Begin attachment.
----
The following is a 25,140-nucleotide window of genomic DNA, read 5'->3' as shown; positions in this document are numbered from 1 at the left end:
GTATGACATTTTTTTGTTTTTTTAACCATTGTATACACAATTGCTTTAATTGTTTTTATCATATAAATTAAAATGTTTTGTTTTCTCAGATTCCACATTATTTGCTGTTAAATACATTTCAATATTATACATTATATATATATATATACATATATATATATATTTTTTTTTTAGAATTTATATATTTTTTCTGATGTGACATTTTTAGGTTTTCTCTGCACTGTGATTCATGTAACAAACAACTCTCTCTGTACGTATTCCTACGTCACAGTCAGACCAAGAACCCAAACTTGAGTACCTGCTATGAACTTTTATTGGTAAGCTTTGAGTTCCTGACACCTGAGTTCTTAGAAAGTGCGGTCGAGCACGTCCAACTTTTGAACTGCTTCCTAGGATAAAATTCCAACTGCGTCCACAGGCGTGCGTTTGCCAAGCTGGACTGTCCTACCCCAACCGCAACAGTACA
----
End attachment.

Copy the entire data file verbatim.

The following is a 25,140-nucleotide window of genomic DNA, read 5'->3' as shown; positions in this document are numbered from 1 at the left end:
GTATGACATTTTTTTGTTTTTTTAACCATTGTATACACAATTGCTTTAATTGTTTTTATCATATAAATTAAAATGTTTTGTTTTCTCAGATTCCACATTATTTGCTGTTAAATACATTTCAATATTATACATTATATATATATATATACATATATATATATATTTTTTTTTTAGAATTTATATATTTTTTCTGATGTGACATTTTTAGGTTTTCTCTGCACTGTGATTCATGTAACAAACAACTCTCTCTGTACGTATTCCTACGTCACAGTCAGACCAAGAACCCAAACTTGAGTACCTGCTATGAACTTTTATTGGTAAGCTTTGAGTTCCTGACACCTGAGTTCTTAGAAAGTGCGGTCGAGCACGTCCAACTTTTGAACTGCTTCCTAGGATAAAATTCCAACTGCGTCCACAGGCGTGCGTTTGCCAAGCTGGACTGTCCTACCCCAACCGCAACAGTACA